Katey Korzenietz transformed a 1970s bungalow into a contemporary family home, turning the dated, split-level layout into a striking design feature
A single-storey house in Devon has been given a first-class makeover with a revised layout
After waiting patiently for the right property to come up, Katey Korzenietz and her husband, Simon Wannop, thought they had finally found their dream family home. That was until their plans went awry at the last moment. ‘The sale suddenly fell through, which only left us a month to find somewhere else to live,’ explains Katey. ‘As a result, this property was a bit of a panic buy, but when we saw it, I knew I could do something with it.’
Katey and Simon’s fall-back choice was a roomy 1970s bungalow. Its garish decor and fussy, dated details were not at all to the couple’s taste, but the quiet, convenient location, four bedrooms and secluded garden were all plus points. The biggest draw of all was the striking, split-level, open-plan kitchen, dining area and sitting room. ‘ Without that feature, we might not have gone for this house,’ says Katey. ‘The split-level layout could seem a bit old-fashioned but we’ve always loved the idea of open-plan living. It’s ideal with our eight-year-old, Heidi, because we can all be doing different things and still be together.’
Having secured the house, Katey spent the first few days pulling up old carpets and painting all the interior walls white before embarking on a top-down, room-by-room refurbishment. ‘There was a lot to do,’ she recalls. ‘I wanted a clean, modern look and I adore colour, but I was wary of doing anything too bold, in case we decide to sell again within a few years.’
Katey, who runs her own interior design business, (homerestyler.co.uk), focused on creating contemporary, easy-to-live-with changes that would add value and maintain the appeal of the house for future buyers. The ornamental wrought-ironwork on the stairs and between the dining and sitting rooms was replaced with modern, low-key glass. Whites, greys and crisp, contemporary lines now link the rooms, while contrasting pattern, colour and accessories give each space its own identity.
Subtle wallpapers teamed with corals, tangerines and blues bring warmth and energy to the bedrooms, and dark, wood
blinds and accessories add contrast to the bathroom’s pale walls and fittings.
Within the open-plan living area, each zone feels distinct, thanks to clever combinations of colour and materials. the light-filled kitchen has a sleek and understated style, while warm wood and a black feature wall add depth and drama to the dining area. the glass partition allows a clear view into the sitting room below, where Katey lets some of her favourite hues take centre stage.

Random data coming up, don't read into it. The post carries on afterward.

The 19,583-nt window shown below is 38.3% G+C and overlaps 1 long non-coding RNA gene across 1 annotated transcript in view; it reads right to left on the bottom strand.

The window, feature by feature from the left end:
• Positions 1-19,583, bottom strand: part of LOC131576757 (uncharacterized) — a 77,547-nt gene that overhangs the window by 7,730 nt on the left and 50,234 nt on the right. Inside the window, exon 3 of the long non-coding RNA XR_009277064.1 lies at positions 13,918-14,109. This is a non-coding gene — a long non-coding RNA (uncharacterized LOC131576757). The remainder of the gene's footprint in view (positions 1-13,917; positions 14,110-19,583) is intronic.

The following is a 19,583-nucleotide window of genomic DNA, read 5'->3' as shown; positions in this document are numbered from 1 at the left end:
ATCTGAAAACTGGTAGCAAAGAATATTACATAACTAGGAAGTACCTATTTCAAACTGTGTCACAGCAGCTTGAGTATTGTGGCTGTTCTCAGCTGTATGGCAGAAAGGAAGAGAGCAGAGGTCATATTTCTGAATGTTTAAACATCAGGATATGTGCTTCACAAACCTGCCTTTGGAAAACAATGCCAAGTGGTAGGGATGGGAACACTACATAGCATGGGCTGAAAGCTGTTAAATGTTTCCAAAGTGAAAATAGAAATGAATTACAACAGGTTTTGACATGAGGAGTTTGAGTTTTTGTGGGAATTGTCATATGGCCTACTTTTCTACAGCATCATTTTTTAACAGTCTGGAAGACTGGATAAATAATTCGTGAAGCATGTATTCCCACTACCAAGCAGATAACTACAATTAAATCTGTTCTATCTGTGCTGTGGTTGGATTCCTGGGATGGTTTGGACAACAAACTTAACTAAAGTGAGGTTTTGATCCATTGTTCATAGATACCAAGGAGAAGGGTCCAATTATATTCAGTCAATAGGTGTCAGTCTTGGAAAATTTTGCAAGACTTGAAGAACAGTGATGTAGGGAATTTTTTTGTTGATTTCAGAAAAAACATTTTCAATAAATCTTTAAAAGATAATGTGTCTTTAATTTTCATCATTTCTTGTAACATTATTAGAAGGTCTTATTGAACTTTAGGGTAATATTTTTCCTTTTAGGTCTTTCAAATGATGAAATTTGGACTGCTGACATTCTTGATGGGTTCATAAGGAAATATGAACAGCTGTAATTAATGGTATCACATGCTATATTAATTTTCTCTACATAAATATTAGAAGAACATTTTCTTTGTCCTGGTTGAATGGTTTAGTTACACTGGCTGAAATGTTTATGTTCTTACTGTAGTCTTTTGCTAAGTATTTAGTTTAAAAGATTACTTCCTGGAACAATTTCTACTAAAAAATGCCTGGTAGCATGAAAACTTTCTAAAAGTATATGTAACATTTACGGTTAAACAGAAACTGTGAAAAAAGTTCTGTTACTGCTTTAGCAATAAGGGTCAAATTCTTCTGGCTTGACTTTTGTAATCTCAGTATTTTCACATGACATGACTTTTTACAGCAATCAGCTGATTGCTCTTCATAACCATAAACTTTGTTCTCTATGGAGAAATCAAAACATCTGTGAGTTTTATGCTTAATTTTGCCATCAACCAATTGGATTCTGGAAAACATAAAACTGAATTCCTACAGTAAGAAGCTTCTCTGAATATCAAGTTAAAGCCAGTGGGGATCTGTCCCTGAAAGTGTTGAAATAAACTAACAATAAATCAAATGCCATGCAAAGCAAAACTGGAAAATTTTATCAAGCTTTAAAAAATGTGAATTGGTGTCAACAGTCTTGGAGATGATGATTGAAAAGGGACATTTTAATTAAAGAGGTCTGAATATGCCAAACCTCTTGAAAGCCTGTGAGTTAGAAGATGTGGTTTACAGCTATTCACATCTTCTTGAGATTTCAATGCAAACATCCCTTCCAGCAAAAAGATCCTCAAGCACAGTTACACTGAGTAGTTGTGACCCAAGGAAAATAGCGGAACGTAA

‘i’ve always loved yellows as well as teals and turquoises,’ she says. ‘i found a fabric for the blinds and cushions that brought them together and that was my starting point.’ Colour is just one of Katey’s tools when it comes creating an impact. as her taste for bolder, statement pieces has developed, she has brought in eye-catching accessories to add another dimension. ‘i had lots of small bits before, but now i prefer fewer, larger items, such as oversized vases and attractive lighting,’ she says. ‘i go for strong, almost architectural shapes that make a real impression.’
although this home may not have been Katey and simon’s first choice, they feel that what it has provided is far from second best. ‘this house has lent itself incredibly well to our taste and lifestyle,’ says Katey. ‘ We’ve been able to truly make it our own.’
Decorating advice ‘Use navy as a contrast with brights – it’s a softer and more sophisticated alternative to black’
sitting room Two arches connect this low-level area with the kitchen-diner above, while also allowing more light to flow into the space. Dillon corner sofa, £1,732, Sofa Workshop. Print cushions in romo ilsa mimosa fabric, £ 45m, Tm interiors. bow floor lamp, £119, made
Dining Area The honey-coloured oak of the large table lends a warm, natural feel, while the black feature wall makes a dramatic statement. Bethan Gray Newman table, £1,200; bench, £ 429, both John Lewis. Karlsson Belt wall clock, £59, Contemporaryclocks.co.uk
Bathroom The generous, curved bath and marble tiles set a luxurious tone. duravit Happy d2 corner bath, £1,132, Qs supplies. st moritz Vein polished marble tiles, £108sq m, mandarin stone master Bedroom Katey’s grey theme continues here with shades from dark charcoal to pale silver. oslo upholstered bed, £299, time4sleep
heidi’s Bedroom A neat desk and folding chair create a study area that makes best use of space. mini stroller desk, £229, made. mattram curtains, £20, ikea